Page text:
Sports

CSI Athletics Debuts “First Year Program”

Men’s Varsity Volleyball Preview

By Jean Baak

The College of Staten Island men’s volleyball program transitioned from a two-year club intramural to a full varsity sport as of January 2015. CSI was the last of the CUNY colleges to officiate men’s varsity volleyball.

Head Coach Juan Lopez expects to surprise the conference schools in the anticipated games and to prove that his first-year Dolphins can dive in the deep end. Lopez says that their opponents will not have an easy time.

The CSI men’s varsity volleyball team traveled to Ramapo College on January 25 to build a name for the Dolphins in the introductory season.

The dual away match featured Ramapo College and City College of New York. Both teams swept the CSI Dolphins in a three-set match.

Though these games did not count towards the regular season, the losses tasted bittersweet to the CSI players who, nonetheless, arrived and left the courts with lingering hopes.

Ramapo College, the Dolphins’ first competitor, rose to the top and didn’t look back, boasting winning sets of 25-13, 25-10, and 25-9.

According to Coach Lopez, who described Ramapo as a “volleyball-oriented school” whose players stood out in height as well as in skill, the opening game against Ramapo was intentionally significant for his team.

“Playing Ramapo as first game of the season was a wake-up call for the guys,” said Lopez. “I wanted them to see what else was out there outside of conference.”

However, rivaling against a seasoned college was overwhelming for the starting players, who reluctantly handed over their momentum to City College in the next round.

“We need to learn how to shut these schools down,” said Lopez. “CCNY was a sneak preview of the upcoming conference.”

Albeit the mass number of serves that CCNY aced and those that CSI failed to receive, the Dolphins were neck-and-neck with the Beavers whose scores ultimately rounded out to 25-19, 25-22, and 25-15.

All-around hitter Song Shin Low further explained that the team did not interact enough on the court nor did they play solid defense–both techniques that are considered essential in the team sport. Here, Lopez emphasized the importance of teamwork.

“With other sports, you can kind of shine on your own,” said Lopez. “In volleyball you can’t pass, set, or hit a ball on your own.”

Appearing frequently in the early season, a lack of confidence in each player’s ability during practice and games chipped away at the team’s overall performance.

Despite the opinion of starting players like Brandon Lei, Brandon Ng, and Dewayne Stewart who promoted chemistry, leadership, and optimism as top three qualities of a strong team, they believe that their team’s full potential has yet to be discovered.

“We need to be more aggressive,” said Lei. “Players are still afraid to get the ball, especially in the back row, where the ball is being served to.”

Captain Brian Sheydvasser acknowledged the team’s insecurities that leave them second-guessing their decisions during practices and games.

“Sometimes we communicate throughout,” said Sheydvasser. “Sometimes we get down and don’t communicate at all.”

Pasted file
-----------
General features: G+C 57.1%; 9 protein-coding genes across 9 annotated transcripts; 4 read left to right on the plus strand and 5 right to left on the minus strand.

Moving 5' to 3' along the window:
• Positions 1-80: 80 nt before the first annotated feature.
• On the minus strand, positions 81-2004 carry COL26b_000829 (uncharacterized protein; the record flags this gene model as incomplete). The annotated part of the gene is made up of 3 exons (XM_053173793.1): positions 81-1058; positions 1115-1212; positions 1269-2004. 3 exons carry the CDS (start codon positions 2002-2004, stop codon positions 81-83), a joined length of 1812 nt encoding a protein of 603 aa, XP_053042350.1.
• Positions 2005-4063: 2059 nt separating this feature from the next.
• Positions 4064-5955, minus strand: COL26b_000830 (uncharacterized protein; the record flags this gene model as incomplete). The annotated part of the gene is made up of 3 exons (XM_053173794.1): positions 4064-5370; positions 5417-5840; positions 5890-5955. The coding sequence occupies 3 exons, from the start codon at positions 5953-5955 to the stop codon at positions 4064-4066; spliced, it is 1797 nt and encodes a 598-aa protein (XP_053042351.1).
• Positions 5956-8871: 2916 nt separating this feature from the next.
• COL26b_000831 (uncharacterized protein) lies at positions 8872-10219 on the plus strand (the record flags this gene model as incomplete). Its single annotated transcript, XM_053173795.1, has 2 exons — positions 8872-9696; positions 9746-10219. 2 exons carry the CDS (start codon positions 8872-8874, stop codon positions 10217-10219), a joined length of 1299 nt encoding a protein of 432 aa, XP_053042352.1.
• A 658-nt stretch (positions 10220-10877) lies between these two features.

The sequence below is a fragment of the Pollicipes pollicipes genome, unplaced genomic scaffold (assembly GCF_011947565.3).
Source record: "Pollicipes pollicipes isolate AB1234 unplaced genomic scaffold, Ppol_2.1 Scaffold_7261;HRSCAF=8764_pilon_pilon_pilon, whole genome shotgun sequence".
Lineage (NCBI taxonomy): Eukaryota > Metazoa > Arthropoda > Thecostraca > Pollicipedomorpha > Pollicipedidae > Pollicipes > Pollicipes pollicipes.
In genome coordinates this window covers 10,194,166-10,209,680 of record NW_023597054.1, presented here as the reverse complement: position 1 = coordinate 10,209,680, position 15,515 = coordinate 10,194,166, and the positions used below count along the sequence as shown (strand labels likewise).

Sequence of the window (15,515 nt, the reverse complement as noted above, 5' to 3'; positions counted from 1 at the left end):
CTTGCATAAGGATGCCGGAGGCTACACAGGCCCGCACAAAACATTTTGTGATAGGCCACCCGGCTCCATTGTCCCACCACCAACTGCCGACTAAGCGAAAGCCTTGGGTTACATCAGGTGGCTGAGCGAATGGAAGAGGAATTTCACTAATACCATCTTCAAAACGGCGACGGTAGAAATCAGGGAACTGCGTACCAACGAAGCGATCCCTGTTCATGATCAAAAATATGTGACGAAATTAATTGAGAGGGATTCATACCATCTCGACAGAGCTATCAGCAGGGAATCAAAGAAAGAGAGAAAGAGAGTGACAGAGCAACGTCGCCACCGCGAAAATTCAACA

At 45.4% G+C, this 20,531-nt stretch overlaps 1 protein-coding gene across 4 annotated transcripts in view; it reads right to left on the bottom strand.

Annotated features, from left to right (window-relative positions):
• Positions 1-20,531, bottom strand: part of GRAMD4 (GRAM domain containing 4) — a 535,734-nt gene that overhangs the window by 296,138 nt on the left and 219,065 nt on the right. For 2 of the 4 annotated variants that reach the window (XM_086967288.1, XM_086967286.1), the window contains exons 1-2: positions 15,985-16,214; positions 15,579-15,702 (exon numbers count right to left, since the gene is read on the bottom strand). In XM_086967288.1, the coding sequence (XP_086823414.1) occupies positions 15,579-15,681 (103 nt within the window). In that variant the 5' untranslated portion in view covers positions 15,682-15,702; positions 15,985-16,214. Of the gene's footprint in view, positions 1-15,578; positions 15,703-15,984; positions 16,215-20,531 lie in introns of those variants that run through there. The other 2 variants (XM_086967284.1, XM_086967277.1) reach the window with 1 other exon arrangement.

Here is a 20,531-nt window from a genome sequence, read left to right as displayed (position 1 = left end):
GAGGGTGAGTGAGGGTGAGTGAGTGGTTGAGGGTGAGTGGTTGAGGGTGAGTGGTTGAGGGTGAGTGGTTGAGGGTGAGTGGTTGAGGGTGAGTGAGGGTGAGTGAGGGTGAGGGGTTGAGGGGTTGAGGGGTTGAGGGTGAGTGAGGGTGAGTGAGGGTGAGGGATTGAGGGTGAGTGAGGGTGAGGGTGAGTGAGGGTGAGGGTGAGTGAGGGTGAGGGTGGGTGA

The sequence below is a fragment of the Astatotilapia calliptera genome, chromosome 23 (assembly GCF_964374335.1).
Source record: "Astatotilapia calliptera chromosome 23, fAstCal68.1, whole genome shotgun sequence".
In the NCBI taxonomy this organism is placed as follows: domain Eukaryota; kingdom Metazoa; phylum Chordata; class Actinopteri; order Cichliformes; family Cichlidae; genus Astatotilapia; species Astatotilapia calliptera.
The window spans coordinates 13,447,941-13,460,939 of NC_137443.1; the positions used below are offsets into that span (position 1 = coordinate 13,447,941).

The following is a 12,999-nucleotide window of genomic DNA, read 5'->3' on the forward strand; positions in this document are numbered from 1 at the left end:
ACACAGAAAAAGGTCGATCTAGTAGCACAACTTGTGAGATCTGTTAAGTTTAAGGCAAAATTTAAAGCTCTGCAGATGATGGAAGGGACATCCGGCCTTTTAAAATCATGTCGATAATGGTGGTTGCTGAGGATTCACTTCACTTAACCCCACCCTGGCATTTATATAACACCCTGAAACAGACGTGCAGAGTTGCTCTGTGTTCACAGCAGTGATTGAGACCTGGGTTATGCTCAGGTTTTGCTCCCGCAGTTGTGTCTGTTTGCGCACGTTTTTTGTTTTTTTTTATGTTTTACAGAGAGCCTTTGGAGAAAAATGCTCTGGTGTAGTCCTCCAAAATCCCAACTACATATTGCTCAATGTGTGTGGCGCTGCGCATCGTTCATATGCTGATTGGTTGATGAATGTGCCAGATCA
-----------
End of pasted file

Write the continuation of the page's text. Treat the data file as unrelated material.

The hushed communication was evident in the much-speculated first home game of the CSI men’s varsity volleyball team against NJ City University.

The Dolphins experienced a close call in the third set but failed to follow through. Tucking away three losses in the forefront of a brand new season was unsettling for the restless Dolphins.

The team captain continued to address communication issues through methods of one-on-one consultations and team performance analyses.

Sorting through common confusions in a short period of time, the Dolphins collected their first win in CSI men’s varsity volleyball program history overthrowing CCNY at an official conference match held at John Jay College on February 7.

Originally tied at 2-2 sets apiece, CSI prevailed in the final fifth set with a close score of 15-10.

Despite the proud moment in CSI history, Captain Sheydvasser revealed that Coach Lopez was disappointed in the team’s consistent absence of energy on the court.

In the previous match, Lopez’s team lost to a more determined Baruch College. CSI’s setter Song Shin Low admitted to having bad judgment when he set to the wrong people at the wrong time.

“We played down to our competitors,” said Sheydvasser. “Coach felt that we should have beat CCNY in three sets.”

The team captain credited a post-discussion of the CCNY team’s individual tendencies and weaknesses, which guided the Dolphins to make wiser decisions during game play.

CSI’s Low praised CCNY’s setter, Anthony Reyes, who was not present during the non-conference game but was an optimal choice opponent in the conference match. Captain Sheydvasser added that the middle hitter of CCNY opted to survey the court then tip the ball instead of taking the full shot.

Two days after the team’s pivotal win, CSI men’s varsity volleyball deflated St. Joseph’s College (Brooklyn) on the Dolphins’ second home game.

CSI began on a high note with a 25-19 win in the first set, a 25-21 brush in the second set, and a 25-15 victory in the third set which lifted the Dolphins’ overall record to 2-4 alongside their two-win streak.

Despite the rocky start, CSI men’s varsity volleyball looks forward to building even more waves in the following conference games against Lehman College, Medgar Evers College, Brooklyn College, and what could possibly be a successful rematch against Baruch College.

“This is a new program, so winning every game is kind of unrealistic, but we learn from every match that we play,” said Coach Lopez. “We want to be the best that we can be for CSI.”

 

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